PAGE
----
What treatments does conventional medicine offer for macular degeneration?
Do you suspect that you might suffer from AMD (age-related macular degeneration)? Or has your ophthalmologist already diagnosed this? Then the bad news first: For dry and wet macular degeneration there is so far no classical conventional therapy or a drug that stops or cures the disease.
We give you an overview about the conventional medical treatment methods of macular degeneration (AMD – age-related macular degeneration)
We would like to give you a brief overview here of the various treatments offered in eye doctors’ practices or eye clinics. Perhaps you have already tried some of them on your own body.
In the case of the dry form, there are no medications or treatments so far, only prevention through a healthy lifestyle is recommended by doctors. Above all a vitamin and mineral-material-rich nutrition as well as the renouncement of smoking are mentioned.
It is important for those affected by AMD (age-related macular degeneration) to change their behavior in the early stages before the photoreceptors die and vision is permanently damaged.
Conventional medical treatment of wet macular degeneration
In the wet form of macular degeneration, the symptoms have been treated in classical medicine and ophthalmology with high-dose drugs since about 2006. The preparations were mainly aimed at the reduction of the growth factor VEGF. This triggers the typical formation of pathological blood vessels at the site of sharpest vision in the retina.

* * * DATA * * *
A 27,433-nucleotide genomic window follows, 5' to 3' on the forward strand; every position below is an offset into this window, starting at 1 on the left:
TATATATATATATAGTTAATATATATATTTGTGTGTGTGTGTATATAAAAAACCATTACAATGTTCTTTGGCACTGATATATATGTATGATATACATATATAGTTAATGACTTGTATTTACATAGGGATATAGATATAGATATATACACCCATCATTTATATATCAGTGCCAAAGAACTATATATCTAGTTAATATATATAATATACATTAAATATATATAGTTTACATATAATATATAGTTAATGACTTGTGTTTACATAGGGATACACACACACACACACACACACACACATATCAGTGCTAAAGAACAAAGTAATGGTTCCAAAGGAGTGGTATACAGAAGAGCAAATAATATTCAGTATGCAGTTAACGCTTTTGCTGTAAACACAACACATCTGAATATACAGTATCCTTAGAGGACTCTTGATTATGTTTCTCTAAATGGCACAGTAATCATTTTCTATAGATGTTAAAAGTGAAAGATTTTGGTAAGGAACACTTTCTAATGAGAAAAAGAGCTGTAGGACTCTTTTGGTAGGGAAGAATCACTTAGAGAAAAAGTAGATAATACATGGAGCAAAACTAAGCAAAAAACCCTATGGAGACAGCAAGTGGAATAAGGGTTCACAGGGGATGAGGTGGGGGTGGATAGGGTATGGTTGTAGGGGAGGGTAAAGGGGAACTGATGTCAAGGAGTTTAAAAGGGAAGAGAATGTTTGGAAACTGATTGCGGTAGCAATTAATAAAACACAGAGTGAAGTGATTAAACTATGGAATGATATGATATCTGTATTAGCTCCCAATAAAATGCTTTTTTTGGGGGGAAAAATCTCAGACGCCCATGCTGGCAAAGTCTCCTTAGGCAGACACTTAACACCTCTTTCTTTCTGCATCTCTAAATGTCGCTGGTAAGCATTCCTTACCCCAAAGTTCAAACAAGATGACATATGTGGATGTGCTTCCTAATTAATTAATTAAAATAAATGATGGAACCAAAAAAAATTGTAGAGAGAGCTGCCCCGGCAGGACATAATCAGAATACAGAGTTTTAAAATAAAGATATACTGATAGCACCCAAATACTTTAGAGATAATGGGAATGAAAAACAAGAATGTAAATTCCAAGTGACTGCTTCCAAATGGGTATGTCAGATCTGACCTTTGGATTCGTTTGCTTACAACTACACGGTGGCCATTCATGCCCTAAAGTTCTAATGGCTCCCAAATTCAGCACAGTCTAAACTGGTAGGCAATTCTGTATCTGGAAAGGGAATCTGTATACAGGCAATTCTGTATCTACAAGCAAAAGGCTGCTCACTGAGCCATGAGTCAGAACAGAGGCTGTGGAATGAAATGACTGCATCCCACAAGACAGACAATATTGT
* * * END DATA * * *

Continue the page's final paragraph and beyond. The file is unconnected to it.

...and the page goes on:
High costs in the treatment of wet macular degeneration
What initially looked like a blessing for patients has not been fully realized. The high annual costs of about €15,000 per patient (source: Arznei-Telegram.de) are offset by frequent side effects such as conjunctival hemorrhages, cataract, pain in the eye, vitreous detachment, vitreous opacities and increased intraocular pressure.
Massive possible side effects not excluded
Serious side effects include endophthalmitis, a severe infection in the eye. Ultimately, there are few data on how patients have benefited from therapy with a VEGF inhibitor.
For many years, laser treatment (fluorescein angiography) was also the only method for wet AMD. It is reported to have slowed vision loss to a limited extent.
Does surgery help in the treatment of macular degeneration?
Meanwhile, some eye clinics also offer surgery for macular degeneration. But according to our knowledge these procedures are still in their infancy. A real benefit of these risky interventions could not be proven yet.
Offered are e.g. the surgical removal of the hemorrhages by incisions into the retina. Another technique is the transplantation of parts of the choroid. However, even renowned eye clinics are still critical about this topic.